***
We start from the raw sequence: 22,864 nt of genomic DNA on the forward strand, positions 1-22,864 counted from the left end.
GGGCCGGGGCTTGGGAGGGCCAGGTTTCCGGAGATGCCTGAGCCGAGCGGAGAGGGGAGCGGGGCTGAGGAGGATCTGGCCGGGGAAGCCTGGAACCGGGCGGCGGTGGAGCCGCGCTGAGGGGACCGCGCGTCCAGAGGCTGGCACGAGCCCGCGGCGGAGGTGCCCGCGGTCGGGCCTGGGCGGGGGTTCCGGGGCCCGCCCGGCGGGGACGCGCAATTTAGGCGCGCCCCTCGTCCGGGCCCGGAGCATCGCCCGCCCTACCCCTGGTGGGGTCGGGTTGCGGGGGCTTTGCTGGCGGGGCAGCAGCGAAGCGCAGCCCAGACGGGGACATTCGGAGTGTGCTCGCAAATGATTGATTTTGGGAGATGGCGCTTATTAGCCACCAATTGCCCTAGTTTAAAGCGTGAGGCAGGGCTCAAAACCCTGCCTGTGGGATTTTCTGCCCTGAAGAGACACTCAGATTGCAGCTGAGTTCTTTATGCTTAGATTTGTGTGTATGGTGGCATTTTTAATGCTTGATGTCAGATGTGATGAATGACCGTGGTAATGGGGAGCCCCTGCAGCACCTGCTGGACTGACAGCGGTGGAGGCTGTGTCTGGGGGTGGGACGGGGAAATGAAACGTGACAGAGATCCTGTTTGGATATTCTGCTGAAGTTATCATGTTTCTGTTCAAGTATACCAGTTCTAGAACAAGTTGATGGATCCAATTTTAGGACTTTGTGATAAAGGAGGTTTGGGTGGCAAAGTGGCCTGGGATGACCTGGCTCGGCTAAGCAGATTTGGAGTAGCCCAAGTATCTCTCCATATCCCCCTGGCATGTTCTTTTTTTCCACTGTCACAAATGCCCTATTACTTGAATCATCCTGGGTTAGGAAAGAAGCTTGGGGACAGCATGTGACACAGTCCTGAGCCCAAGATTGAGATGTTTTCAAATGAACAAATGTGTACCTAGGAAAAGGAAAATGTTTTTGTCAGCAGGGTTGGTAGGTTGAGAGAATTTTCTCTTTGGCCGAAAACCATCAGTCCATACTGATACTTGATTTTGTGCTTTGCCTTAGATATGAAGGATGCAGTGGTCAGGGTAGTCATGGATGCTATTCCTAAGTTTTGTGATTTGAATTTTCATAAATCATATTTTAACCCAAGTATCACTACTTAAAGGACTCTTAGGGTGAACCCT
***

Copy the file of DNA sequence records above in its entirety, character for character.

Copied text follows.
We start from the raw sequence: 22,864 nt of genomic DNA on the forward strand, positions 1-22,864 counted from the left end.
GGGCCGGGGCTTGGGAGGGCCAGGTTTCCGGAGATGCCTGAGCCGAGCGGAGAGGGGAGCGGGGCTGAGGAGGATCTGGCCGGGGAAGCCTGGAACCGGGCGGCGGTGGAGCCGCGCTGAGGGGACCGCGCGTCCAGAGGCTGGCACGAGCCCGCGGCGGAGGTGCCCGCGGTCGGGCCTGGGCGGGGGTTCCGGGGCCCGCCCGGCGGGGACGCGCAATTTAGGCGCGCCCCTCGTCCGGGCCCGGAGCATCGCCCGCCCTACCCCTGGTGGGGTCGGGTTGCGGGGGCTTTGCTGGCGGGGCAGCAGCGAAGCGCAGCCCAGACGGGGACATTCGGAGTGTGCTCGCAAATGATTGATTTTGGGAGATGGCGCTTATTAGCCACCAATTGCCCTAGTTTAAAGCGTGAGGCAGGGCTCAAAACCCTGCCTGTGGGATTTTCTGCCCTGAAGAGACACTCAGATTGCAGCTGAGTTCTTTATGCTTAGATTTGTGTGTATGGTGGCATTTTTAATGCTTGATGTCAGATGTGATGAATGACCGTGGTAATGGGGAGCCCCTGCAGCACCTGCTGGACTGACAGCGGTGGAGGCTGTGTCTGGGGGTGGGACGGGGAAATGAAACGTGACAGAGATCCTGTTTGGATATTCTGCTGAAGTTATCATGTTTCTGTTCAAGTATACCAGTTCTAGAACAAGTTGATGGATCCAATTTTAGGACTTTGTGATAAAGGAGGTTTGGGTGGCAAAGTGGCCTGGGATGACCTGGCTCGGCTAAGCAGATTTGGAGTAGCCCAAGTATCTCTCCATATCCCCCTGGCATGTTCTTTTTTTCCACTGTCACAAATGCCCTATTACTTGAATCATCCTGGGTTAGGAAAGAAGCTTGGGGACAGCATGTGACACAGTCCTGAGCCCAAGATTGAGATGTTTTCAAATGAACAAATGTGTACCTAGGAAAAGGAAAATGTTTTTGTCAGCAGGGTTGGTAGGTTGAGAGAATTTTCTCTTTGGCCGAAAACCATCAGTCCATACTGATACTTGATTTTGTGCTTTGCCTTAGATATGAAGGATGCAGTGGTCAGGGTAGTCATGGATGCTATTCCTAAGTTTTGTGATTTGAATTTTCATAAATCATATTTTAACCCAAGTATCACTACTTAAAGGACTCTTAGGGTGAACCCT